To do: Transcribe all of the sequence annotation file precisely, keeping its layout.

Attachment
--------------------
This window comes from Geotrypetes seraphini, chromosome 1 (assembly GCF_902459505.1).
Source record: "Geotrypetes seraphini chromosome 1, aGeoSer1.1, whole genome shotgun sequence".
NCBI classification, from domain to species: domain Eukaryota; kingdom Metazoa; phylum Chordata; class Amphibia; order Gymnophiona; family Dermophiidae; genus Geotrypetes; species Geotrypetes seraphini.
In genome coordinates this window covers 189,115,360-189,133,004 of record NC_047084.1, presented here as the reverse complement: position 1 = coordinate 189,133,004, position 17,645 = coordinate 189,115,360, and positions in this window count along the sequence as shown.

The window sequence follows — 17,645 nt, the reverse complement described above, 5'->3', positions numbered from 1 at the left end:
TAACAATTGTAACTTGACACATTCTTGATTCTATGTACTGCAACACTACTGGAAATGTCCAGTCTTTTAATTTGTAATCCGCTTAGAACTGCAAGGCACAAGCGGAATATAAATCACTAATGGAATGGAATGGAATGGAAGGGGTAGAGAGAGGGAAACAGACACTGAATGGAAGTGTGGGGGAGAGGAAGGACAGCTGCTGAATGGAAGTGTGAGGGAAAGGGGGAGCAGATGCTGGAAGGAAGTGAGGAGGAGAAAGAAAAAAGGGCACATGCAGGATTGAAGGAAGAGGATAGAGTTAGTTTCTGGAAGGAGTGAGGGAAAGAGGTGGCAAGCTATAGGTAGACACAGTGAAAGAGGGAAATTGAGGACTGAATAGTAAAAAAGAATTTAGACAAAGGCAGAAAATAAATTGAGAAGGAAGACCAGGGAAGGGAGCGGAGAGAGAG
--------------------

This window comes from Geotrypetes seraphini, chromosome 1 (assembly GCF_902459505.1).
Source record: "Geotrypetes seraphini chromosome 1, aGeoSer1.1, whole genome shotgun sequence".
NCBI classification, from domain to species: domain Eukaryota; kingdom Metazoa; phylum Chordata; class Amphibia; order Gymnophiona; family Dermophiidae; genus Geotrypetes; species Geotrypetes seraphini.
In genome coordinates this window covers 189,115,360-189,133,004 of record NC_047084.1, presented here as the reverse complement: position 1 = coordinate 189,133,004, position 17,645 = coordinate 189,115,360, and positions in this window count along the sequence as shown.

The window sequence follows — 17,645 nt, the reverse complement described above, 5'->3', positions numbered from 1 at the left end:
TAACAATTGTAACTTGACACATTCTTGATTCTATGTACTGCAACACTACTGGAAATGTCCAGTCTTTTAATTTGTAATCCGCTTAGAACTGCAAGGCACAAGCGGAATATAAATCACTAATGGAATGGAATGGAATGGAAGGGGTAGAGAGAGGGAAACAGACACTGAATGGAAGTGTGGGGGAGAGGAAGGACAGCTGCTGAATGGAAGTGTGAGGGAAAGGGGGAGCAGATGCTGGAAGGAAGTGAGGAGGAGAAAGAAAAAAGGGCACATGCAGGATTGAAGGAAGAGGATAGAGTTAGTTTCTGGAAGGAGTGAGGGAAAGAGGTGGCAAGCTATAGGTAGACACAGTGAAAGAGGGAAATTGAGGACTGAATAGTAAAAAAGAATTTAGACAAAGGCAGAAAATAAATTGAGAAGGAAGACCAGGGAAGGGAGCGGAGAGAGAG